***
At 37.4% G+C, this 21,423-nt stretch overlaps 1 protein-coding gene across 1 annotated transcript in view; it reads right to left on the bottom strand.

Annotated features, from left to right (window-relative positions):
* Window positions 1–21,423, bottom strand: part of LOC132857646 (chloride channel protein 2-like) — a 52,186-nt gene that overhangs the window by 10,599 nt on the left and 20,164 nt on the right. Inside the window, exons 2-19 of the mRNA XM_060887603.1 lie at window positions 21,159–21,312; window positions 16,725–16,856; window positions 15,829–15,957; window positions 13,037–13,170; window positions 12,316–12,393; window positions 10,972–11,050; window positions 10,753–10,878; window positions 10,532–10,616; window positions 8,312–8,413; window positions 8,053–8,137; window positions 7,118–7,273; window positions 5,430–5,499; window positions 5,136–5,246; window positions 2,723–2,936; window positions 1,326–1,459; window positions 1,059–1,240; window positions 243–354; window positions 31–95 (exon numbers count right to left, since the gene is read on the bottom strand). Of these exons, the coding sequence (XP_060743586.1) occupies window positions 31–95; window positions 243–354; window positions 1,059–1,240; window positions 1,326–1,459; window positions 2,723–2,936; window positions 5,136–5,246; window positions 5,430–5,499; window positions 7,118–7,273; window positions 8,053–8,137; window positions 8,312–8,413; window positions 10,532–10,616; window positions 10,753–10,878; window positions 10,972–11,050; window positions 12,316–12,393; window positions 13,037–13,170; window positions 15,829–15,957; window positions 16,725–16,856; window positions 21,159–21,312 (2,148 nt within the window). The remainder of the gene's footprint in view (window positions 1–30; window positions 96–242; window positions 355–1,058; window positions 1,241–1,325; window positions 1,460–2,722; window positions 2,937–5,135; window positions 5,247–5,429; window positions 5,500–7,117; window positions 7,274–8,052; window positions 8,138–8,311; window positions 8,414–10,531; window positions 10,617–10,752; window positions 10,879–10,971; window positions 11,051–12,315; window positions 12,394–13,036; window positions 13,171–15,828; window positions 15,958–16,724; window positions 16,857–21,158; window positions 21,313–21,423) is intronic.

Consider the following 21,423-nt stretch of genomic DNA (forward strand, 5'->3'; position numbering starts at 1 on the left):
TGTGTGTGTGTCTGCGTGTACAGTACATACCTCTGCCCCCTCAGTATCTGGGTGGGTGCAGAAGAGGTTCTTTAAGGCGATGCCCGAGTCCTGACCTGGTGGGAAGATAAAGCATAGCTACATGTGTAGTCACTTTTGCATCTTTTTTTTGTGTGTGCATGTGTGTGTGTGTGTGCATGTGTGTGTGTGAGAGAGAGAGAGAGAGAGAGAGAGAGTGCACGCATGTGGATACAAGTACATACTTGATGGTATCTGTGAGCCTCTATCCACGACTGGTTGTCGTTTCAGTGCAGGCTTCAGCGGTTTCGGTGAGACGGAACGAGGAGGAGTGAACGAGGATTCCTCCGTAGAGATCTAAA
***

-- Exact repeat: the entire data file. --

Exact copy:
At 37.4% G+C, this 21,423-nt stretch overlaps 1 protein-coding gene across 1 annotated transcript in view; it reads right to left on the bottom strand.

Annotated features, from left to right (window-relative positions):
* Window positions 1–21,423, bottom strand: part of LOC132857646 (chloride channel protein 2-like) — a 52,186-nt gene that overhangs the window by 10,599 nt on the left and 20,164 nt on the right. Inside the window, exons 2-19 of the mRNA XM_060887603.1 lie at window positions 21,159–21,312; window positions 16,725–16,856; window positions 15,829–15,957; window positions 13,037–13,170; window positions 12,316–12,393; window positions 10,972–11,050; window positions 10,753–10,878; window positions 10,532–10,616; window positions 8,312–8,413; window positions 8,053–8,137; window positions 7,118–7,273; window positions 5,430–5,499; window positions 5,136–5,246; window positions 2,723–2,936; window positions 1,326–1,459; window positions 1,059–1,240; window positions 243–354; window positions 31–95 (exon numbers count right to left, since the gene is read on the bottom strand). Of these exons, the coding sequence (XP_060743586.1) occupies window positions 31–95; window positions 243–354; window positions 1,059–1,240; window positions 1,326–1,459; window positions 2,723–2,936; window positions 5,136–5,246; window positions 5,430–5,499; window positions 7,118–7,273; window positions 8,053–8,137; window positions 8,312–8,413; window positions 10,532–10,616; window positions 10,753–10,878; window positions 10,972–11,050; window positions 12,316–12,393; window positions 13,037–13,170; window positions 15,829–15,957; window positions 16,725–16,856; window positions 21,159–21,312 (2,148 nt within the window). The remainder of the gene's footprint in view (window positions 1–30; window positions 96–242; window positions 355–1,058; window positions 1,241–1,325; window positions 1,460–2,722; window positions 2,937–5,135; window positions 5,247–5,429; window positions 5,500–7,117; window positions 7,274–8,052; window positions 8,138–8,311; window positions 8,414–10,531; window positions 10,617–10,752; window positions 10,879–10,971; window positions 11,051–12,315; window positions 12,394–13,036; window positions 13,171–15,828; window positions 15,958–16,724; window positions 16,857–21,158; window positions 21,313–21,423) is intronic.

Consider the following 21,423-nt stretch of genomic DNA (forward strand, 5'->3'; position numbering starts at 1 on the left):
TGTGTGTGTGTCTGCGTGTACAGTACATACCTCTGCCCCCTCAGTATCTGGGTGGGTGCAGAAGAGGTTCTTTAAGGCGATGCCCGAGTCCTGACCTGGTGGGAAGATAAAGCATAGCTACATGTGTAGTCACTTTTGCATCTTTTTTTTGTGTGTGCATGTGTGTGTGTGTGTGCATGTGTGTGTGTGAGAGAGAGAGAGAGAGAGAGAGAGAGTGCACGCATGTGGATACAAGTACATACTTGATGGTATCTGTGAGCCTCTATCCACGACTGGTTGTCGTTTCAGTGCAGGCTTCAGCGGTTTCGGTGAGACGGAACGAGGAGGAGTGAACGAGGATTCCTCCGTAGAGATCTAAA